Conversations with my daughter – Refining slanguage

When it comes to being a parent, there are words I use that are proper, and there are words I use that are slang-y. And there are words I’d rather use, but prefer not to because I want to sound better in front of my daughter. I’m a rated-G mom on the outside and have a rated NC-17 inner-college gal dwelling within me that parties in my head all day long. So if I feel like throwing an f-bomb when the bowl of marinara sauce slips from my hand and splashes on my socks from the fridge (nothing like a cold and wet crime scene on my feet *smh*) and my daughter’s home, I don’t sound like the father on A Christmas Story…

instead, I simply yell out an f-bomb — but the f is for “flaxseed oil.”

Yep. That’s the word I chose to replace the other f-word.

I was learning about flaxseed oil and its benefits back when my daughter was a wee lassie. Some frustrating thing happened back then and I snapped “f—!” Luckily she didn’t hear me, but I heard myself and decided to turn the word from ugly to healthy. I mean, why not.

So from that day on I’d exclaim “MOTHER FLAXSEED OIL!” around the house to get my fix and have my daughter learn about a great oil all at the same time. 😀

The bigger benefit? As she got older, she would use that phrase when something didn’t go right. I remember my girlfriend Amanda was watching my daughter while my husband and I went out for a movie, and she texted me, “umm, Anita? Your daughter yelled ‘Mother flaxseed oil?'”

It was a proud moment, I tell you. She became a clean cursor. 😛

I’m noticing my daughter has the same talent in word replacement, only her replacement words are not about covering up an ugly word. Her view of things comes from a kind or honest place and I find myself LOVING her outlook. I then adopt that new thought into my own think tank, because her view increased the standard, and changed my view to something more positive.

Example: We drove down a road and passed by a cemetery when she was three years old. When I was a little girl I remember friends who told me to hold my breath when we passed a cemetery, “so the ghosts from the cemetery won’t get your soul,” or “don’t look at it because you’ll end up there next,” and all sorts of beware-ishness. I never liked looking or going by cemeteries since those young years. Always felt creepy around them.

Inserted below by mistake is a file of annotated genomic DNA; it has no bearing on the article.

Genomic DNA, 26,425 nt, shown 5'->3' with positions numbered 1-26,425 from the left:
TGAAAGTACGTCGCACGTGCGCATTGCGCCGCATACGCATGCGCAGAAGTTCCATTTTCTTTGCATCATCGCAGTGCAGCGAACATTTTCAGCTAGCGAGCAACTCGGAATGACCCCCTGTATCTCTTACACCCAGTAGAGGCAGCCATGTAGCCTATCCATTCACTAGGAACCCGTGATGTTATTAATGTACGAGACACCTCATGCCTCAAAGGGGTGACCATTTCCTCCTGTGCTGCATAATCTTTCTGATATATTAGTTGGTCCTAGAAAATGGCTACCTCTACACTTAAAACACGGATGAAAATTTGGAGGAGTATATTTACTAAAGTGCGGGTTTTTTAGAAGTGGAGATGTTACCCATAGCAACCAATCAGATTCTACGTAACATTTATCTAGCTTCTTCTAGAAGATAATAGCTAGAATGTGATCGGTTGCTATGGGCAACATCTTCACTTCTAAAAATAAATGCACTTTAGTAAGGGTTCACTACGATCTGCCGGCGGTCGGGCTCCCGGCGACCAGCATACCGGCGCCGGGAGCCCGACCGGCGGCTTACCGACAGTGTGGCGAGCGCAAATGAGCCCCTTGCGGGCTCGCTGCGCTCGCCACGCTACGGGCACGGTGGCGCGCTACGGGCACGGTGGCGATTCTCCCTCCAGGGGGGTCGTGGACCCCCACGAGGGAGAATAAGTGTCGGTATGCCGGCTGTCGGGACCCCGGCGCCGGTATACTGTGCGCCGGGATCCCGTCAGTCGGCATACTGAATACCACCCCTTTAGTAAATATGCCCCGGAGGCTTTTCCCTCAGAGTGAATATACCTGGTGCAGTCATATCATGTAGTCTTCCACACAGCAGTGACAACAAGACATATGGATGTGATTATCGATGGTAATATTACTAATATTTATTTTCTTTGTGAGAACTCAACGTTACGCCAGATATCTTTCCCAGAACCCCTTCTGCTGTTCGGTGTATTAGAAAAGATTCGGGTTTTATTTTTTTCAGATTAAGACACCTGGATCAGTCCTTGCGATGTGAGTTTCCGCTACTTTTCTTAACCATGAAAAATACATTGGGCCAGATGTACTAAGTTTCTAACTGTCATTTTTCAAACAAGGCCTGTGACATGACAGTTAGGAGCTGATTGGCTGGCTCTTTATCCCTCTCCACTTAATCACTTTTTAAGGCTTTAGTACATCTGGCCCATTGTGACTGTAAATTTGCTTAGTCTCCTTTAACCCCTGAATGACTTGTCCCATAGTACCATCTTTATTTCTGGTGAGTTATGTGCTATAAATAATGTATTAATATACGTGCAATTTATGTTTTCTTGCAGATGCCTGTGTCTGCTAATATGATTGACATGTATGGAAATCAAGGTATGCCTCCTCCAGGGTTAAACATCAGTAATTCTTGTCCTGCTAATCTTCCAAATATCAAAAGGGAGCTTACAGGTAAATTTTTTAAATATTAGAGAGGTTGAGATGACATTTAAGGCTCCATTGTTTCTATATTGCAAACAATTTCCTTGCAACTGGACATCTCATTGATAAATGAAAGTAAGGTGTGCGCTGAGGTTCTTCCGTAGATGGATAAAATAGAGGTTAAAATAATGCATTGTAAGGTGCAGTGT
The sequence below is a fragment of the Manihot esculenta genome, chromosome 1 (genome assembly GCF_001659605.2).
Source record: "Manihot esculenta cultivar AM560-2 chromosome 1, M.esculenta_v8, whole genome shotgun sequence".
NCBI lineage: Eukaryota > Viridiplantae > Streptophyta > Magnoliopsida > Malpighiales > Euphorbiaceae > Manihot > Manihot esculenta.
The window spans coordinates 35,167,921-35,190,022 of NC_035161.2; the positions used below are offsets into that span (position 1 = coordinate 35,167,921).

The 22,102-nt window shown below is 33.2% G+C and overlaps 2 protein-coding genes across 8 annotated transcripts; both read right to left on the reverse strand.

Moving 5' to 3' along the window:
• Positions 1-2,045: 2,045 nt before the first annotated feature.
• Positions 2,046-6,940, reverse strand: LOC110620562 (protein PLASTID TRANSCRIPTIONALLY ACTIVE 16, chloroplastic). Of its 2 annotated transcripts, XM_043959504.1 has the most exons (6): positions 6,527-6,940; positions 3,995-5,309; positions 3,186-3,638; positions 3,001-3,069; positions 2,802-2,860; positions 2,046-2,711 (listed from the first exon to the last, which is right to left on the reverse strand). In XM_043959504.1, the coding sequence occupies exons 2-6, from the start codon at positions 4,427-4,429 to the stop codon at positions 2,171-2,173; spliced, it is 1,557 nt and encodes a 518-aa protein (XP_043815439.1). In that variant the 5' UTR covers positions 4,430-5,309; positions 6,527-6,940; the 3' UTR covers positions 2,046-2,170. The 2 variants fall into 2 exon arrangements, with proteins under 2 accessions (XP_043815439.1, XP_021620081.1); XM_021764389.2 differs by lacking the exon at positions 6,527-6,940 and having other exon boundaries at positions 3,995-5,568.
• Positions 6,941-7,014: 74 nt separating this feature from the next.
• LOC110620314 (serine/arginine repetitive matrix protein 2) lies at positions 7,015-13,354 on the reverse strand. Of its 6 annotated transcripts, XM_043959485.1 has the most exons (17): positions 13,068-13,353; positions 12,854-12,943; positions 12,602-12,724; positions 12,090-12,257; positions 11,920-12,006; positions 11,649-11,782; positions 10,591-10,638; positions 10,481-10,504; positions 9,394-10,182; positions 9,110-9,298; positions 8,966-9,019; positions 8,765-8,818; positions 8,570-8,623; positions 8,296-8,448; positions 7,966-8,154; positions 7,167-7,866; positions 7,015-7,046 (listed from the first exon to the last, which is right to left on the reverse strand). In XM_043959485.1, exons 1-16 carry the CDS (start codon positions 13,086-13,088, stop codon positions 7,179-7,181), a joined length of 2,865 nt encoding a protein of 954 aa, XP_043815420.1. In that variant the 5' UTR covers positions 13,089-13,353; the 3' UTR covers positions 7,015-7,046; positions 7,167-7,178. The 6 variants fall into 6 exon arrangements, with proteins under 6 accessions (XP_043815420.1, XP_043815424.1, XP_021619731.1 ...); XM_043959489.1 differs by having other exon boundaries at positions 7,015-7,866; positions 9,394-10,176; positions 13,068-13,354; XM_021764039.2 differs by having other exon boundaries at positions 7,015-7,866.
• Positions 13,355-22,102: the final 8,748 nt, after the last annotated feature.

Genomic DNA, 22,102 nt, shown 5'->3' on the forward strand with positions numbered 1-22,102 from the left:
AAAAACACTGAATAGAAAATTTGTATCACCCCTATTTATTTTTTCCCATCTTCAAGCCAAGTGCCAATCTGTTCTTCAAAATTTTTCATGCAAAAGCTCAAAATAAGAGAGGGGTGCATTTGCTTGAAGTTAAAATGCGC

My child? She saw the cemetery and said, “Mama! Look! There’s a berry patch!”

I questioned her, “A berry patch?”

And she said, “Yeah! You know, where the people go back to Heaven — they get buried in a patch…”

Ohhhh… A bury patch! What a genius name to call it! I thought. Sounds like a berry patch. A perfect way to view a cemetery! Ever since then we call all cemeteries “Berry Patches” 🙂

My three-year-old at a REAL berry patch in Michigan. She is a serious raspberry picker. Like SERIOUS serious.

I love that about children. They have such a pure perspective. Her words changed me. I went from feeling awkward and uncomfortable, borderline heebie-jeebie driving by cemeteries, to full on relaxed and welcoming to them.

I needed a perspective shift, and it was served well by my little itty biditty boo boo child.


So fast forward to today and a conversation I had with my daughter in my car. A new phrase emerged:

Me: Do you want to go to the store and find some new pants or do you wanna go home and chill, like a vill-

[before I go on, this term, chillin’ like a villain slanguage popped out of my mouth. I don’t know where it originated, but it was catchy and my daughter enjoyed saying it, feeling like she was SO current, lol. Back to the story:]

Me: Do you want to go to the store and find some new pants or do you wanna go home and chill, like a vill-

She: -age. Chill like a village. That makes more sense. Chillin like a villain? That just makes no sense. Villains don’t chill. They are stressed, too busy making trouble or running for their lives. They are not chillin’ — but a village… that makes sense. Villages chill.

To me, that was spot on.

So we are throwing out chillin’ like a villain and chillin’ like a village.

Because villages are so chill.

 

Here’s another conversation to read!

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